Shooting Your Marketing Video
Part of the Video Marketing For Dummies Cheat Sheet
You finished your script, and you're ready to commence production of your marketing video. But, if you've never been involved with a professional video or film shoot before, you may be overwhelmed or baffled about what elements need to come together, and in what order, to get your marketing video made.
Here's a list of the essentials you'll need to shoot your video:
HD camcorder: Choose a major-brand camera that suits your price range and records to an SD card, flash drive, or internal hard drive. An external microphone jack will allow you to record better sound. Make sure you also have at least one extra battery, a charger, and extra recording media.
Lighting: Make sure you have adequate light in your shooting locations. If the ambient light isn't enough, invest in a light kit or camera-mounted panel light.
Sound: Consider upping the quality of your sound with a camera-mounted shotgun microphone, or a boom microphone plugged directly into your camera and operated by a crew member.
Location: Choose a location that suits your script where you also have enough time and space to shoot your video with minimal interference. Make sure there's also a waiting area for your cast and room to store and charge your equipment. Remember — you can often barter free or cheap space with an offer of free publicity through your video.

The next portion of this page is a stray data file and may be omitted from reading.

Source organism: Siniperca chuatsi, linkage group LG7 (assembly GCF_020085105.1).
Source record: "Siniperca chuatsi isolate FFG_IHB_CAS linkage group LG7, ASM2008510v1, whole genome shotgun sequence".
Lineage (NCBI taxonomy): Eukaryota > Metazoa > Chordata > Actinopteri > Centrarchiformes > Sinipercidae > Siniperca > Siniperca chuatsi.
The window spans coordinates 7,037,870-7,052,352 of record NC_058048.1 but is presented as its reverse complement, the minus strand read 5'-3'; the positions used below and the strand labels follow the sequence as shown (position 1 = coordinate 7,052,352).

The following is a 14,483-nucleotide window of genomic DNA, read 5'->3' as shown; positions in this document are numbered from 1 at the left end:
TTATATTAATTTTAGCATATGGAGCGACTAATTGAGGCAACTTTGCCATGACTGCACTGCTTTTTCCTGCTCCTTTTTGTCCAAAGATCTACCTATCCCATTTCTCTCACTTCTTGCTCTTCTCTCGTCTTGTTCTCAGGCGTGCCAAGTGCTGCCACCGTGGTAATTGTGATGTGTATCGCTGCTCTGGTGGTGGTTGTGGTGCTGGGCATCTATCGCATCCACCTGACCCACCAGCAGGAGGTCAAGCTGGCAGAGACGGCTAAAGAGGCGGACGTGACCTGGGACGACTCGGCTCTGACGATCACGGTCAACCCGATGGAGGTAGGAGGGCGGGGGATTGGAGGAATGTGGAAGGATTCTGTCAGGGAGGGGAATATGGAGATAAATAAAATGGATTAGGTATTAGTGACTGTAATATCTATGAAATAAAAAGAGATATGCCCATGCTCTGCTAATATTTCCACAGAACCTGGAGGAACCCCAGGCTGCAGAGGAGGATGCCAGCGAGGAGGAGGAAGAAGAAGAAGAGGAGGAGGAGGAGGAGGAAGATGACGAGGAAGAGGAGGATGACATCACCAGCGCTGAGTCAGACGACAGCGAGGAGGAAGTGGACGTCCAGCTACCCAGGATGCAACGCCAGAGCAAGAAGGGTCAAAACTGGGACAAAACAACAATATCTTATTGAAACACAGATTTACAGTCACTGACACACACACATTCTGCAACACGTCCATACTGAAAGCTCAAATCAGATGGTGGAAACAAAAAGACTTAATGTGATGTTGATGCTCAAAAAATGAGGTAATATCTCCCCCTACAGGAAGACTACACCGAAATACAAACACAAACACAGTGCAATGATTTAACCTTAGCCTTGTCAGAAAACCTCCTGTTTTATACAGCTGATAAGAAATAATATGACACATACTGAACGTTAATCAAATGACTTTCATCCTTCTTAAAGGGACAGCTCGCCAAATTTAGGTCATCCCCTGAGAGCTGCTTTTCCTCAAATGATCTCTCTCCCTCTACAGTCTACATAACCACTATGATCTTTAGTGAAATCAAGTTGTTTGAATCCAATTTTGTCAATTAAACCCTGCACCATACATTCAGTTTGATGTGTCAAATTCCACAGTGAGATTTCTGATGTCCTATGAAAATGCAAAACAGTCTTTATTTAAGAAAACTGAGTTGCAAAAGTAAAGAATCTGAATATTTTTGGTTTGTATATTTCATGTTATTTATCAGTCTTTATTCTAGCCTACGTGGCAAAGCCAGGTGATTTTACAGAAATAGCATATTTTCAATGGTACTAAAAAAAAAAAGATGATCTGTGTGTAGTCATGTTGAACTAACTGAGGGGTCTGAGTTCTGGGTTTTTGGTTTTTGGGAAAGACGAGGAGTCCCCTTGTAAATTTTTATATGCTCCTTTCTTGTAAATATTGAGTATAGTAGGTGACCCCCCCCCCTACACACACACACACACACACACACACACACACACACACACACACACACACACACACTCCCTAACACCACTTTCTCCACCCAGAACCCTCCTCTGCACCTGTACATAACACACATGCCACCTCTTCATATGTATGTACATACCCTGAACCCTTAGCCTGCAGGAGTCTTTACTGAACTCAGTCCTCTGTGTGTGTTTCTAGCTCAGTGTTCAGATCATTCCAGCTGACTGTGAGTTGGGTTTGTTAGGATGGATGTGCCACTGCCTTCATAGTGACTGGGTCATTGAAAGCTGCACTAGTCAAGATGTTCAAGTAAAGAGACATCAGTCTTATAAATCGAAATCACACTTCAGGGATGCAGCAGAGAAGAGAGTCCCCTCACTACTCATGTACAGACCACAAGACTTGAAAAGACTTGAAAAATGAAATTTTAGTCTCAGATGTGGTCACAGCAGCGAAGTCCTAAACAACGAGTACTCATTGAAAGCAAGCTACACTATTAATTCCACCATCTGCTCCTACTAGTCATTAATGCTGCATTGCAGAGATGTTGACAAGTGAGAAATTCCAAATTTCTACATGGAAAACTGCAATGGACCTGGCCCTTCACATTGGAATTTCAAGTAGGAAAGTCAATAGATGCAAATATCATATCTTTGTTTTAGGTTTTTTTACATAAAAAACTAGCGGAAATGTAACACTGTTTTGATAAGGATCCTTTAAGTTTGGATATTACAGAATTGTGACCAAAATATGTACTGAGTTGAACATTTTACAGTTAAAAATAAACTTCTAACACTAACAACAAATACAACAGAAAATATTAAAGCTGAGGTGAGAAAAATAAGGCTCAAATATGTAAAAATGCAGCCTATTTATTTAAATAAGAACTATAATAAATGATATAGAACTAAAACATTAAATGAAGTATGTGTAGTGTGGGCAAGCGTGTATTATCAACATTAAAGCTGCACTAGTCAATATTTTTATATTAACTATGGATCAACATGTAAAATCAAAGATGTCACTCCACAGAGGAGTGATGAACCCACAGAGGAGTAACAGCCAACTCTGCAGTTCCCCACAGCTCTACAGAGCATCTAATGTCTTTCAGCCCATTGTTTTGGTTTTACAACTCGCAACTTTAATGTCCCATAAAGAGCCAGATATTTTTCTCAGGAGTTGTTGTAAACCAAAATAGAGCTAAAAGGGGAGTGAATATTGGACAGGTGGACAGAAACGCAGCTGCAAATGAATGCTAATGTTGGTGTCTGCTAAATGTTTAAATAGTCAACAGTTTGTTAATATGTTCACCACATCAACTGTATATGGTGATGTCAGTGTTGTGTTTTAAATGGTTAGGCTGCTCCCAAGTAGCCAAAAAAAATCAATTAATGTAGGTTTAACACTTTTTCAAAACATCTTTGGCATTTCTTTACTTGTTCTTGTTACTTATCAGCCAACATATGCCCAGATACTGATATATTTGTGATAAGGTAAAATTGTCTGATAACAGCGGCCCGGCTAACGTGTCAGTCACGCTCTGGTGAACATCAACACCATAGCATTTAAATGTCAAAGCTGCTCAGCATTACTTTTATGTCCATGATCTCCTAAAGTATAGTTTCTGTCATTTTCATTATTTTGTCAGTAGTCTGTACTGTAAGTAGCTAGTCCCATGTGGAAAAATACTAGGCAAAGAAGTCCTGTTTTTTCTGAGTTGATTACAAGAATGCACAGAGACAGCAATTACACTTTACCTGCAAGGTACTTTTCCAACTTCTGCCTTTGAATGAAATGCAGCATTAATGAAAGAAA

Props/costumes: Go through your script and make a list of every prop and costume you'll need. To avoid continuity errors, pay close attention to what your actors are wearing scene-to-scene.
Cast: Cast the roles in your video with people who not only look believable, but can also speak and act well. Go with trained, experienced actors, if possible. Your local arts scene will likely offer up a community of actors that will suit your needs. Craigslist.com and Backstage.com are both great resources for casting.
Crew: The most-essential crew positions are:
Director: in charge of all creative and technical aspects of production, calls "action" and "cut."
Producer: coordinates the overall production, keeps the shoot running on time and on budget.
Cameraperson: operates the camera, works with the director in setting up the shots.
Production Assistant: this position ranges from "go-fer" work to assisting in sound and lighting
Scheduling: Once your cast, crew, and location are secure, schedule your shoot with ample time to get the footage you need. If you don't need your full cast all at the same time, stagger their arrival times.
Shot list: Use your script and storyboard to create a list of every shot you need. Group the shots with the same location and cast members together to make the best use of time. Remember, most scripts are shot out of order.